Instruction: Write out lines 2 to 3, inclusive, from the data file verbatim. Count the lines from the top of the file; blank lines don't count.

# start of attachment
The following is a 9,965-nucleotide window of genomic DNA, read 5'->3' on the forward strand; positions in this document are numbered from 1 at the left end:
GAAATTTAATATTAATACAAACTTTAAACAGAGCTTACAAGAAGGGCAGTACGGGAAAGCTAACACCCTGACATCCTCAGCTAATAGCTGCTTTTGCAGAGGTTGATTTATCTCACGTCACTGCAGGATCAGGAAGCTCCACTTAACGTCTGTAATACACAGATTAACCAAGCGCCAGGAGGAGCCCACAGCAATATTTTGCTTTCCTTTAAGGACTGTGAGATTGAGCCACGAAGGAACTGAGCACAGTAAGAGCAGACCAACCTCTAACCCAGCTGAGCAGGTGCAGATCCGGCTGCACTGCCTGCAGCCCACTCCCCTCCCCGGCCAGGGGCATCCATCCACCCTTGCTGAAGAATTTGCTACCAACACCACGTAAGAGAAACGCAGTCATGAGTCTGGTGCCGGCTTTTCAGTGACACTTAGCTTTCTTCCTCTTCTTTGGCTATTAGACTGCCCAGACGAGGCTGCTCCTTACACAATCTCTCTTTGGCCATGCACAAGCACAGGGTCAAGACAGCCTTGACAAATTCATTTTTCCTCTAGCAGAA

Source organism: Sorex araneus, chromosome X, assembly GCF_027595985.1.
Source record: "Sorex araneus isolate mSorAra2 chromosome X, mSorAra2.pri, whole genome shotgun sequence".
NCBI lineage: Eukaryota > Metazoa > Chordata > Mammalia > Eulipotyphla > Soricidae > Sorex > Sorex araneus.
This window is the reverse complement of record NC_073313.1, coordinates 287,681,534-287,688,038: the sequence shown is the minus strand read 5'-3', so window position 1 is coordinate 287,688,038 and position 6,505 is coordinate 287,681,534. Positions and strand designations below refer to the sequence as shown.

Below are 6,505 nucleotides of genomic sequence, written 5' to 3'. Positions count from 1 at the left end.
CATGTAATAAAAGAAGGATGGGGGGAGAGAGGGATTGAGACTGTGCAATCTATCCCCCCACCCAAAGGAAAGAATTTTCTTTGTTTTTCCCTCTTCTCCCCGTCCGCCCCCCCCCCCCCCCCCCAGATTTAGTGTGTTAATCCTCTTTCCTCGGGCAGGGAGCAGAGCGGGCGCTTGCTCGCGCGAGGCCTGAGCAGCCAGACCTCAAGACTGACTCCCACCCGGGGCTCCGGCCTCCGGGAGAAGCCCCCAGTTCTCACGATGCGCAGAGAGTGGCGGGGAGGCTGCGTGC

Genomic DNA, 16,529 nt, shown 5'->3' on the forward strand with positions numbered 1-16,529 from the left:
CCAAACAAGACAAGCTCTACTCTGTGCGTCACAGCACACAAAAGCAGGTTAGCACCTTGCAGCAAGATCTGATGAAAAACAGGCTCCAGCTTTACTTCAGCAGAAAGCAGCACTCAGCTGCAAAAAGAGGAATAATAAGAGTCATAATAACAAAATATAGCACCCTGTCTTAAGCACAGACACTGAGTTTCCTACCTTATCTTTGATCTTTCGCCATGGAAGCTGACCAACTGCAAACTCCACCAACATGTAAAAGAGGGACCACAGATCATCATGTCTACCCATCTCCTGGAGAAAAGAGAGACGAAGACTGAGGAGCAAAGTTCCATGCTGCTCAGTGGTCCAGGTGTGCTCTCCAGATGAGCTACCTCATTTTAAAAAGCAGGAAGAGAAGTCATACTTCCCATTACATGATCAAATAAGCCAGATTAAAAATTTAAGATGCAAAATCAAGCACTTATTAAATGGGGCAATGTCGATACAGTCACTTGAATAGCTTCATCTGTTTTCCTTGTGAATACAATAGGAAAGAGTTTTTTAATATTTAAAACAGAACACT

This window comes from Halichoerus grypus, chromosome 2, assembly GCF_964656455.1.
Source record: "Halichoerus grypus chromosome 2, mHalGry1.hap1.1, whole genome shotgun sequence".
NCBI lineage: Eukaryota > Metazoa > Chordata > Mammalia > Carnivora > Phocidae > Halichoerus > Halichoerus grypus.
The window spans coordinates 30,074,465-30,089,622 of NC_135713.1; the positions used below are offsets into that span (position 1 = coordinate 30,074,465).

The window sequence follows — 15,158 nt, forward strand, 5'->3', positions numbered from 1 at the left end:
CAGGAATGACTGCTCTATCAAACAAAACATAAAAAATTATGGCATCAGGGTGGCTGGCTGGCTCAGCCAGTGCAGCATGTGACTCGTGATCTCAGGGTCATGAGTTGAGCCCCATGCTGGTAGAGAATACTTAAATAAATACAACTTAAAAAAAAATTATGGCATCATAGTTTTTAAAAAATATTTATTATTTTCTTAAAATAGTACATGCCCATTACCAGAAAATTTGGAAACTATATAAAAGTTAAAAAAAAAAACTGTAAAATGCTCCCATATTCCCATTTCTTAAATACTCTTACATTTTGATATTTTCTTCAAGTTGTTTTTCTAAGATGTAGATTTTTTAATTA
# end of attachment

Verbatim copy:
GAAATTTAATATTAATACAAACTTTAAACAGAGCTTACAAGAAGGGCAGTACGGGAAAGCTAACACCCTGACATCCTCAGCTAATAGCTGCTTTTGCAGAGGTTGATTTATCTCACGTCACTGCAGGATCAGGAAGCTCCACTTAACGTCTGTAATACACAGATTAACCAAGCGCCAGGAGGAGCCCACAGCAATATTTTGCTTTCCTTTAAGGACTGTGAGATTGAGCCACGAAGGAACTGAGCACAGTAAGAGCAGACCAACCTCTAACCCAGCTGAGCAGGTGCAGATCCGGCTGCACTGCCTGCAGCCCACTCCCCTCCCCGGCCAGGGGCATCCATCCACCCTTGCTGAAGAATTTGCTACCAACACCACGTAAGAGAAACGCAGTCATGAGTCTGGTGCCGGCTTTTCAGTGACACTTAGCTTTCTTCCTCTTCTTTGGCTATTAGACTGCCCAGACGAGGCTGCTCCTTACACAATCTCTCTTTGGCCATGCACAAGCACAGGGTCAAGACAGCCTTGACAAATTCATTTTTCCTCTAGCAGAA

Source organism: Sorex araneus, chromosome X, assembly GCF_027595985.1.